The ongoing violence and terrorist activities in Afghanistan have long been a matter of grave concern for the international community. The country has been plagued by instability and conflict for decades, and despite the efforts of various actors, the situation shows no signs of improving. Recent statements made by the Acting Foreign Minister of Afghanistan, Amir Khan Muttaqi, in an interview with RTA, have only added to the confusion and concern surrounding the issue.
In the interview, Mr. Muttaqi made the startling claim that there are no Daesh or opposition groups operating in Afghanistan, and that instances of violence and terrorism in the country are imported from abroad. Such a statement flies in the face of reality and contradicts the recent US country reports on terrorism, which have claimed that IS and other regionally focused terror groups maintain an active presence in Afghanistan and are conducting terrorist activities.
Moreover, the ongoing military operations by the General Directorate of Intelligence (GDI) against the Islamic State Khorasan Province (ISKP) in Afghanistan repudiates Mr. Muttaqi’s claims about the absence of terrorist groups in the country. In recent weeks, Afghan Special Forces have arrested a number of ISKP militants and killed key commanders during raids in various provinces. Such operations clearly demonstrate the presence of terrorist groups’ operational bases in Afghanistan.
The recent claim by Afghan Taliban sources that they have found millions of dollars at an alleged ISKP hideout in Mazar-e-Sharif, Balkh Province, further reinforces the idea that such groups are indeed operating within Afghanistan’s borders. The killings of ISKP/Daesh commanders, including Qari Fateh and Ijaz Amin Ahangar, inside Afghanistan are undeniable proof of the presence of such groups.
The presence of ISKP/Daesh and the resurgence of the Tehreek-e-Taliban Pakistan (TTP) have serious implications not only for Afghanistan but for the entire region’s security, stability, and economy. The activities of these groups have the potential to destabilize the region, create instability, and threaten the progress that has been made in recent years.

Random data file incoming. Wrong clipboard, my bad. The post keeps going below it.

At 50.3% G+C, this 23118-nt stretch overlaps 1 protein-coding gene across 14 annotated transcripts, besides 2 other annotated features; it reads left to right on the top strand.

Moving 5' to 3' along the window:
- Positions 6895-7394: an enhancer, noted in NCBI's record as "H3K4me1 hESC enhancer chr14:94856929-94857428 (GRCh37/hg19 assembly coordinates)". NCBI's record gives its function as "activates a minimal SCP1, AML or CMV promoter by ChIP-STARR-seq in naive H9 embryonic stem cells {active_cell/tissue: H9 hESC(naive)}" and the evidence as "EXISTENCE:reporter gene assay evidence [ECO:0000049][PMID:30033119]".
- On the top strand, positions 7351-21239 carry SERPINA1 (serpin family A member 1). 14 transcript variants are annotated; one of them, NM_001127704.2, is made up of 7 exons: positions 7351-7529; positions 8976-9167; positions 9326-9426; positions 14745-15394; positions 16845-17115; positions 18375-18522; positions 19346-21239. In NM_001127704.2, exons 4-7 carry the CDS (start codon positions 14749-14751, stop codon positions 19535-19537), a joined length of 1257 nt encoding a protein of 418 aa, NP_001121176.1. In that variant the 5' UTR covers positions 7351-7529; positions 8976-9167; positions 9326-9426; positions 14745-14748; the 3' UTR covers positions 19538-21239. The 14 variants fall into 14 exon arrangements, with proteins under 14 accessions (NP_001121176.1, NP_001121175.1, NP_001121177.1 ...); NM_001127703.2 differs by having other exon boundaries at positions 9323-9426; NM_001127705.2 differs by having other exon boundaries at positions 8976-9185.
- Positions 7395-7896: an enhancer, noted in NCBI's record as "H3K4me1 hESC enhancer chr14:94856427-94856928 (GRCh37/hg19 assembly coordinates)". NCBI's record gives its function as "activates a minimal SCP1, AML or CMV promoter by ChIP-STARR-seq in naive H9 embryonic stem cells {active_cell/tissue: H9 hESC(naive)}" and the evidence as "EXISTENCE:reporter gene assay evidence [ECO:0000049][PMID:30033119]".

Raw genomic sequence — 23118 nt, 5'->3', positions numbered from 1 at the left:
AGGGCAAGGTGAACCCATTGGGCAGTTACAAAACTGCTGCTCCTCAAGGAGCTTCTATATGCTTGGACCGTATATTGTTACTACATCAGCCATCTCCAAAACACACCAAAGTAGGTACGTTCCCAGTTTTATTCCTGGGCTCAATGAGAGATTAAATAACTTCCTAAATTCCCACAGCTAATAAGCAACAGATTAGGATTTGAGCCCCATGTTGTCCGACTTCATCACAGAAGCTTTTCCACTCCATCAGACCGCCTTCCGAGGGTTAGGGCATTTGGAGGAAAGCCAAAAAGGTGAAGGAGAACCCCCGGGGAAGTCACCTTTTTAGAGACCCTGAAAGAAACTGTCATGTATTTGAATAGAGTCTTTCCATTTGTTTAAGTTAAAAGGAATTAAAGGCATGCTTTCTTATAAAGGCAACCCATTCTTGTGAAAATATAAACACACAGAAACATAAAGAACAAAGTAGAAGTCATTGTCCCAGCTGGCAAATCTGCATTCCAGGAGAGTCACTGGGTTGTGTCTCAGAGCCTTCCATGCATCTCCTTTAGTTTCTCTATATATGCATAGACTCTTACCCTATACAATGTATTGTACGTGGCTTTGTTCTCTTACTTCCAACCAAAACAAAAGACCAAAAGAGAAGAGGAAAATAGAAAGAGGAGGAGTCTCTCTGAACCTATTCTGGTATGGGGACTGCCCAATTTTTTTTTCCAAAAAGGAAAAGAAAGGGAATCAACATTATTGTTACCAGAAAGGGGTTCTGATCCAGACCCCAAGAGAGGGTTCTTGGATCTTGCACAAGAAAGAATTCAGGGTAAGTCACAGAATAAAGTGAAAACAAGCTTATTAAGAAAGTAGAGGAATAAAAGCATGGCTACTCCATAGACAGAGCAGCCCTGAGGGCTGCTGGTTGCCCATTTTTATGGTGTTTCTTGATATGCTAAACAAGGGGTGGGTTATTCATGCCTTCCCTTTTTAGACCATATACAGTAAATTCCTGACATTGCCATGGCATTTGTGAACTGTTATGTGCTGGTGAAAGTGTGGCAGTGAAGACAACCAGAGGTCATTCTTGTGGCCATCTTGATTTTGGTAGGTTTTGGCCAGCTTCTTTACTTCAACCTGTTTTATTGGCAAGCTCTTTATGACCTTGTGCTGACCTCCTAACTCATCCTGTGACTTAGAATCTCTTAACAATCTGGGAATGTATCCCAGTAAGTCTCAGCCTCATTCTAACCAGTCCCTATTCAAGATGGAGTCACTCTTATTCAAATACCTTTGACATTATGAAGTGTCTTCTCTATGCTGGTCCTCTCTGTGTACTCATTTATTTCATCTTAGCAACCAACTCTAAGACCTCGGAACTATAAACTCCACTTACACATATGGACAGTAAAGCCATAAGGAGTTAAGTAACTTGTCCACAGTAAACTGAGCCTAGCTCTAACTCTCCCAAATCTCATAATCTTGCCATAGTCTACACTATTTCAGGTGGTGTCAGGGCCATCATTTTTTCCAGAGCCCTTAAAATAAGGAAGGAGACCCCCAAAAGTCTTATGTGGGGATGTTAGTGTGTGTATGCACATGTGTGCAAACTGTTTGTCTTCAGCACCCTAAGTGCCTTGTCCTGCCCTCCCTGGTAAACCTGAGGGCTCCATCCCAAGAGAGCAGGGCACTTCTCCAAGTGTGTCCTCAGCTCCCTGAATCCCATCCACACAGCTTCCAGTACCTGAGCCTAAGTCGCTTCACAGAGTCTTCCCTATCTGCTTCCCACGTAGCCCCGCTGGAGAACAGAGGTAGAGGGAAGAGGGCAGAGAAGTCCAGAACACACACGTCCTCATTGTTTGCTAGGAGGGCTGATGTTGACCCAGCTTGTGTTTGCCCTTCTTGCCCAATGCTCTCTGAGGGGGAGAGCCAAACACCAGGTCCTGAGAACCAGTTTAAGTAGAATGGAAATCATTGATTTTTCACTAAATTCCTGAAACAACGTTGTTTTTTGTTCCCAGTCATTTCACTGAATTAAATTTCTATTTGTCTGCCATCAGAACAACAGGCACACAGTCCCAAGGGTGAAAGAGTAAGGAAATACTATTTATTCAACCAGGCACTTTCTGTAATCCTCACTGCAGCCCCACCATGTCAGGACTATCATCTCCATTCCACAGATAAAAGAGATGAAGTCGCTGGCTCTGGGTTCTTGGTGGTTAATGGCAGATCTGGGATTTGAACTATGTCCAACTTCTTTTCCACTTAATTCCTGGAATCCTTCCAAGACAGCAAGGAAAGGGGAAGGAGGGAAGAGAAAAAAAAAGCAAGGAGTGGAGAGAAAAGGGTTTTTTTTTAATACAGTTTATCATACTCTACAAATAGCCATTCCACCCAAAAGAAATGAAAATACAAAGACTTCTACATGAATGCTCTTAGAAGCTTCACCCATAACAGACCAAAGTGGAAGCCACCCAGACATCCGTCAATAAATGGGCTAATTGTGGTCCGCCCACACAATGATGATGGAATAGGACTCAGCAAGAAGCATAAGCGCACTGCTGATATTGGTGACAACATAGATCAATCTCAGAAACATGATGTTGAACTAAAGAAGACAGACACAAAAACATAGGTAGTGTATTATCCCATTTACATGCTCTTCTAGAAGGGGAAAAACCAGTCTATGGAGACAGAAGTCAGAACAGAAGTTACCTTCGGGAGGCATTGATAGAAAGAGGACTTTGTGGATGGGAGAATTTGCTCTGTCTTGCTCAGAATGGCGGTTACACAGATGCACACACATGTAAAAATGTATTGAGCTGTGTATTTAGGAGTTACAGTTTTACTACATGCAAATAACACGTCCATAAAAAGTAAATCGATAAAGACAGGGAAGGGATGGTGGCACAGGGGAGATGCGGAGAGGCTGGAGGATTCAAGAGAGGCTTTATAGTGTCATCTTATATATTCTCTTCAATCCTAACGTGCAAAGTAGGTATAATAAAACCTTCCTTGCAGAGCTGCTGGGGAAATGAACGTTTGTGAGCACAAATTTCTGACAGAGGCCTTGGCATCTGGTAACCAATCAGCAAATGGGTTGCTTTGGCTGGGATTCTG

The Islamic Alliance against Terrorism (IAG)’s action against ISKP/Daesh is a welcoming development and is expected against the TTP threat as well. The IAG is bound to fulfill its commitment under the Doha deal that Afghan soil will not be allowed to be used for violence and terrorism against any country. The international community must come together to support these efforts and work towards a more stable and secure Afghanistan.
Kabul’s cooperation with bordering states in counter-terrorism efforts is in the mutual interest of all parties. Afghanistan itself is becoming a hotbed of terrorism, and it is imperative that neighboring countries work together to address the issue. The lack of cooperation and coordination between Afghanistan and its neighbors has only worsened the situation, and it is high time that this changes.
In conclusion, the situation in Afghanistan remains deeply concerning, and recent statements made by the Acting Foreign Minister have only added to the confusion and concern surrounding the issue. The presence of terrorist groups like ISKP/Daesh and the TTP has serious implications for the region’s security, stability, and economy, and the international community must come together to support efforts to combat the threat. Kabul’s cooperation with bordering states in counter-terrorism efforts is also crucial, and it is time for all parties to work towards a more stable and secure Afghanistan.